Marco Bellocchio’s 1965 film is open to interpretation, so this week we spend the episode suggesting, then dismantling, various interpretive theories. The story of a wealthy family with physical and mental disorders, and the one son who decided to kill them all, Fists in the Pocket is a bit of a mess and a bit innovative and mostly reminds us of a lot of better films.
Movie three in the Rebel Samurai boxset is Masahiro Shinoda’s Samurai Spy, the 1965 Le Carre-ian Cold War espionage film that happens to take place in the political turmoil of the early part of the 17th century in Japan. Also the main character is a traditional Japanese folk hero who the audience should know about but that’s not at all important until it is very, very, incredibly very important to understand the plot in the last ten minutes of the movie. We talk cold war politics, historical analogues, and secret knowledge on this week’s Lost in Criterion.
Number two in the Rebel Samurai boxset is Hideo Gosha’s 1965 Sword of the Beast, also known as — as Pat delightfully points out — Samurai Gold Seekers. Donovan H. joins us again as we talk more about Samurai mythos deconstruction and economic systems of the past! Hurray!
We had a good run with Seijun Suzuki, but like most heroes, eventually you find something you have to step back from.
While much of the message of Story of the Prostitute is similar to and on par with the anti-militarism, anti-toxic masculinity themes of his great Fighting Elegy, the framing element here leaves quite a bit to be desired about the true nature of Japan's history with so called "Comfort Women". Historically these women were (mostly) kidnapped and forced into prostitution for the army, but in focusing his themes against militarism Seijun allows for the cultural myth that the Comfort Women were all willing, even patriotic, volunteers to settle in. Still by no means does he present their lives as pleasant or good, so...what do we do with a very progressive message that is not as progressive as it could, and should, be.
In any case this is the most ideologically complex of Seijun's films that we've seen, and it's the last in the collection at this time, which means we've got at least 646 episodes before we see him again.
Apparently Akira Kurosawa and Toshiro Mifune did not end their relationship on the best of terms, but if they had to part ways fighting, they still managed one heck of a film, but then could either ever make a bad film? Red Beard, from 1965, is not only the two greats' final collaboration, but also Kurosawa's finally black and white film. That probably makes it special, too, right?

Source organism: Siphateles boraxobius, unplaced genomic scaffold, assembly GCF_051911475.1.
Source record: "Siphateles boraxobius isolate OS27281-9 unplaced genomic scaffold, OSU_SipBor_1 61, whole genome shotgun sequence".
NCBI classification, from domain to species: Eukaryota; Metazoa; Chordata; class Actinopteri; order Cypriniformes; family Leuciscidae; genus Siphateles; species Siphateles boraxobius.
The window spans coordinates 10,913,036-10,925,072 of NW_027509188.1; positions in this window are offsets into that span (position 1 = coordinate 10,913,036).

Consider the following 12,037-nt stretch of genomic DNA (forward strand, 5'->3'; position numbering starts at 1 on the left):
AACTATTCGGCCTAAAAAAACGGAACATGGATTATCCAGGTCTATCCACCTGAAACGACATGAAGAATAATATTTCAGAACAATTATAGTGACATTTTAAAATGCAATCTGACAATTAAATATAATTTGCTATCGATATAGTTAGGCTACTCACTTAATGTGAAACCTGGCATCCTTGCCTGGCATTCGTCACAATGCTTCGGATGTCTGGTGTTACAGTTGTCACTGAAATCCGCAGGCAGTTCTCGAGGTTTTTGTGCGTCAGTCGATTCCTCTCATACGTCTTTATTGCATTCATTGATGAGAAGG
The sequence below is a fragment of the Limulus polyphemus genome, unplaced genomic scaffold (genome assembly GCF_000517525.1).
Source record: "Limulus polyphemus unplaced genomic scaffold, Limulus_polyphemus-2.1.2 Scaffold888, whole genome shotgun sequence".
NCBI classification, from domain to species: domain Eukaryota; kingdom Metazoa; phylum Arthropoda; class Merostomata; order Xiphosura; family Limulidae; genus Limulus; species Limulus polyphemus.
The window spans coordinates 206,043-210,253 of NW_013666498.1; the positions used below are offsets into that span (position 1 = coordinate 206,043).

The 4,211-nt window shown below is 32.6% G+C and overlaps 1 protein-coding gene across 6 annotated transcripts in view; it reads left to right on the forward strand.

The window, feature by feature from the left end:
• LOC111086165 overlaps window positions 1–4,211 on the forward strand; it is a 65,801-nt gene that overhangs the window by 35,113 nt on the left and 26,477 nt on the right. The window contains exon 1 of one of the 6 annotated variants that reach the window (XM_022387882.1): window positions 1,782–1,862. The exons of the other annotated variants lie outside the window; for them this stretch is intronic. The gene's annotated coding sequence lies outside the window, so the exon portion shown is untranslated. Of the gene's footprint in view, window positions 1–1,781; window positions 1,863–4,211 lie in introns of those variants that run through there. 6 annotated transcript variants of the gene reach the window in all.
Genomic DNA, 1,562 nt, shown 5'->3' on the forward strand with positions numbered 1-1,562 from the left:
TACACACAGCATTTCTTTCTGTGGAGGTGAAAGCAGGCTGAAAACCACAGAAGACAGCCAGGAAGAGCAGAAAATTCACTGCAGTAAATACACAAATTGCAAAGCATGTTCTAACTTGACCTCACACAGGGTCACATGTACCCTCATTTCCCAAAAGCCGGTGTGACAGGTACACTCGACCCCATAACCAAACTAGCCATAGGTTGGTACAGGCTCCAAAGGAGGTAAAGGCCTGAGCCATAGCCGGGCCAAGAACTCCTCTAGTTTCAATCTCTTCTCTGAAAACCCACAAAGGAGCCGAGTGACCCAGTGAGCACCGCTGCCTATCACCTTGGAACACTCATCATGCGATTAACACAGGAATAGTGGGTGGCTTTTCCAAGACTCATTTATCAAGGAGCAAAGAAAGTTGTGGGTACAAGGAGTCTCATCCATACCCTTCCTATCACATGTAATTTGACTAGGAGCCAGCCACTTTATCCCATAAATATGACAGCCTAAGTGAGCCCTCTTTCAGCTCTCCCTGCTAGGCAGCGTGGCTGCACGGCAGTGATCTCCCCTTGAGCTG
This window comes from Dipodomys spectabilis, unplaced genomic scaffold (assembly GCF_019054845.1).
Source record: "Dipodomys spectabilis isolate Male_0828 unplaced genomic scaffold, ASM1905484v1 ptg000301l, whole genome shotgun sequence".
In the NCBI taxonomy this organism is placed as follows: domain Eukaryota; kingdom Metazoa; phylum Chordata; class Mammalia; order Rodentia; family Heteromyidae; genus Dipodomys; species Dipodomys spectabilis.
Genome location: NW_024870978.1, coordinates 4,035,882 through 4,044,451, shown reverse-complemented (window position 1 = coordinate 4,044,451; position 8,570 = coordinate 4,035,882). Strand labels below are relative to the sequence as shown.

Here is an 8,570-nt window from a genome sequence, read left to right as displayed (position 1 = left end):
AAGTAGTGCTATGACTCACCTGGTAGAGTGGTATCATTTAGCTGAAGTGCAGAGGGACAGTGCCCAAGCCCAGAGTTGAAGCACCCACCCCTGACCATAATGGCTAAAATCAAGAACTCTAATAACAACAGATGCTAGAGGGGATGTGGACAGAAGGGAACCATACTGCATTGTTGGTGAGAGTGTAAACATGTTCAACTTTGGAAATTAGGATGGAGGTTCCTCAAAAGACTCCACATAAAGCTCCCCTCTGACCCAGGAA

In this week's episode I blatantly steal John Hodgman's brilliant joke about the four elemental hockeys -- much to Pat's confusion -- and forget to credit him. I meant to, I swear, but the conversation got away from me. I'm sorry. Anyway, I'll count it as turnabout for the time he published a picture I took in a book (That Is All, Figure 141, Page 827) and then accidentally credited someone else for it. He has since graciously fixed my copy, and so I have to fix my own citation issue.
Now that that's out of the way.
Kon Ichikawa was hired by the Japanese government to film the 1964 Tokyo Summer Games and the film he turned is in brilliant, agonizing, hilarious, so very, very, very human, and generally hated -- at least initially -- by his bosses. Tokyo Olympiad (1965) is perhaps -- and I think fellow non-sports buff Mr. Hodgman may agree -- the greatest sports documentary ever made.
If you've listened to any of our early episodes concerning her roles, you're no doubt aware that Pat and I love Giulietta Masina, long time wife and part time love interest of Federico Fellini. After the success of the great 8 1/2, Fellini decided to do some more navel gazing in 1965 with Juliet of the Spirits, but this time the author avatar character would be gender-flipped and played by Masina.
It seems that Masina did not enjoy playing the female version of her husband, as rumor has it that the fights on set between star and director got so intense that friends were sure they'd divorce. They didn't, though that is certainly due to circumstances outside of the film, which flopped. And probably for good reason.
We're headed back to Czechoslovakia this week for a few rounds with prolific Czech director Milos Forman. First up is Loves of a Blonde, Forman's 1965 comedy about a working class girl in need of...distraction. It's possibly the best known film of the Czech New Wave, and for good reason.
Ján Kadár and Elmar Klos's The Shop on Main Street (1965) is an incredible film, one of my favorites we've seen so far in this project. Set against the backdrop of the Nazi aryanization of Czechoslovakia during World War II, Main Street is a tale of willful ignorance and the dangers of pretending everything is fine.
In 1965 Jean-Luc Godard took an established film-noir detective character and shoved him into a dystopian future city ruled by an authoritarian computer that runs everything on cold logic while quoting Borges' poetry about the nature of myth and maintaining the most inefficient public execution system in history. Alphaville is weird. It's disjointed. It's baffling.